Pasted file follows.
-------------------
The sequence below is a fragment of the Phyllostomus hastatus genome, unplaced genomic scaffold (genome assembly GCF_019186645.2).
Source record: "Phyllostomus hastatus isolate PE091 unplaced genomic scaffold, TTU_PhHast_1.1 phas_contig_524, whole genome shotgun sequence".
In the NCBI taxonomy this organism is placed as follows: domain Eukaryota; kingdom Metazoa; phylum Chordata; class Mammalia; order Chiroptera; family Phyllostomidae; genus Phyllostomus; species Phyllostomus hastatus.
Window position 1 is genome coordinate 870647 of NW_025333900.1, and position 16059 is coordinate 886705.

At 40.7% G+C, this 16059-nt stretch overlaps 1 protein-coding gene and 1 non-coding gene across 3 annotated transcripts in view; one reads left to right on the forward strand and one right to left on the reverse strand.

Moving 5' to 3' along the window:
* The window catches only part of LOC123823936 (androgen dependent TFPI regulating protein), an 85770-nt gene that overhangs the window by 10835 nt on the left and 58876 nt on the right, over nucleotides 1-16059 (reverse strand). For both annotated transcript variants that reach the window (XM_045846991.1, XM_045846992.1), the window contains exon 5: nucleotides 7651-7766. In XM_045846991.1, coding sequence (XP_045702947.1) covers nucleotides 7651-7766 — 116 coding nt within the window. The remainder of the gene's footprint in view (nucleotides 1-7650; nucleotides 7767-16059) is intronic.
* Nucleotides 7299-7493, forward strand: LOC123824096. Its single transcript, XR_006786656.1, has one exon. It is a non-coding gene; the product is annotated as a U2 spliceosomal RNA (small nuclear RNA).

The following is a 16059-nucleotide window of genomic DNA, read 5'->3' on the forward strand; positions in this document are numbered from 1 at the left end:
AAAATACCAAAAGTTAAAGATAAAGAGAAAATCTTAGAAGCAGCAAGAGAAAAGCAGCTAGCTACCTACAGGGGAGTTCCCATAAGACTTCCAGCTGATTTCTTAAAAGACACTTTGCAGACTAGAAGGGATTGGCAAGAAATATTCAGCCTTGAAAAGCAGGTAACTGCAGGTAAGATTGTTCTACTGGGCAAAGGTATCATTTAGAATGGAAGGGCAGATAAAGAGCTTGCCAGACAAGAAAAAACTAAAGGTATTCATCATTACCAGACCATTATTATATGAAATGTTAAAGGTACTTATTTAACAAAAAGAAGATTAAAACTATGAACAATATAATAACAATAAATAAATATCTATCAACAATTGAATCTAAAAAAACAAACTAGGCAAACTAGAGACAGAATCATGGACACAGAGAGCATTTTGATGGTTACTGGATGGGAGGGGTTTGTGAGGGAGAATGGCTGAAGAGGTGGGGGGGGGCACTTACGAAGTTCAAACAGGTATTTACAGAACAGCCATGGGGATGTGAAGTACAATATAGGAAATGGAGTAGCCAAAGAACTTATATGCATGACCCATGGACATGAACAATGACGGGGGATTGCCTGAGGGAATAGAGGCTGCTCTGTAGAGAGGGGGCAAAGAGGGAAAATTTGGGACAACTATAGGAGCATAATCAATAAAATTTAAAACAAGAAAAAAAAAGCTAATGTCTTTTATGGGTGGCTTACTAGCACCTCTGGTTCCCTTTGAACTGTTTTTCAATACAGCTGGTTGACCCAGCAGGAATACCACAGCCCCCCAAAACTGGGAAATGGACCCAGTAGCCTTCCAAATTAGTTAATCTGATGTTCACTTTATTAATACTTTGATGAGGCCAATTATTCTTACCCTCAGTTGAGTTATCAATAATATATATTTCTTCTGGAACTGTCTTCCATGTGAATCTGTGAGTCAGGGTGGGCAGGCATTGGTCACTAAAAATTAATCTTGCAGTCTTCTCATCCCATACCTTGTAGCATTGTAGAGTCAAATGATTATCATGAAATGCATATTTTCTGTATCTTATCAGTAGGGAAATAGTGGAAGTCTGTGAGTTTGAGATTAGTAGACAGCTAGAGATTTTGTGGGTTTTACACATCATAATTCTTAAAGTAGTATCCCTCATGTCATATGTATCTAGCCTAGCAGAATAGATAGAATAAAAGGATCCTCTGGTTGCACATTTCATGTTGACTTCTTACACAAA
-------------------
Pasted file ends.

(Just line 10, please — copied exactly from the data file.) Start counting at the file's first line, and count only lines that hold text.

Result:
AAAATACCAAAAGTTAAAGATAAAGAGAAAATCTTAGAAGCAGCAAGAGAAAAGCAGCTAGCTACCTACAGGGGAGTTCCCATAAGACTTCCAGCTGATTTCTTAAAAGACACTTTGCAGACTAGAAGGGATTGGCAAGAAATATTCAGCCTTGAAAAGCAGGTAACTGCAGGTAAGATTGTTCTACTGGGCAAAGGTATCATTTAGAATGGAAGGGCAGATAAAGAGCTTGCCAGACAAGAAAAAACTAAAGGTATTCATCATTACCAGACCATTATTATATGAAATGTTAAAGGTACTTATTTAACAAAAAGAAGATTAAAACTATGAACAATATAATAACAATAAATAAATATCTATCAACAATTGAATCTAAAAAAACAAACTAGGCAAACTAGAGACAGAATCATGGACACAGAGAGCATTTTGATGGTTACTGGATGGGAGGGGTTTGTGAGGGAGAATGGCTGAAGAGGTGGGGGGGGGCACTTACGAAGTTCAAACAGGTATTTACAGAACAGCCATGGGGATGTGAAGTACAATATAGGAAATGGAGTAGCCAAAGAACTTATATGCATGACCCATGGACATGAACAATGACGGGGGATTGCCTGAGGGAATAGAGGCTGCTCTGTAGAGAGGGGGCAAAGAGGGAAAATTTGGGACAACTATAGGAGCATAATCAATAAAATTTAAAACAAGAAAAAAAAAGCTAATGTCTTTTATGGGTGGCTTACTAGCACCTCTGGTTCCCTTTGAACTGTTTTTCAATACAGCTGGTTGACCCAGCAGGAATACCACAGCCCCCCAAAACTGGGAAATGGACCCAGTAGCCTTCCAAATTAGTTAATCTGATGTTCACTTTATTAATACTTTGATGAGGCCAATTATTCTTACCCTCAGTTGAGTTATCAATAATATATATTTCTTCTGGAACTGTCTTCCATGTGAATCTGTGAGTCAGGGTGGGCAGGCATTGGTCACTAAAAATTAATCTTGCAGTCTTCTCATCCCATACCTTGTAGCATTGTAGAGTCAAATGATTATCATGAAATGCATATTTTCTGTATCTTATCAGTAGGGAAATAGTGGAAGTCTGTGAGTTTGAGATTAGTAGACAGCTAGAGATTTTGTGGGTTTTACACATCATAATTCTTAAAGTAGTATCCCTCATGTCATATGTATCTAGCCTAGCAGAATAGATAGAATAAAAGGATCCTCTGGTTGCACATTTCATGTTGACTTCTTACACAAA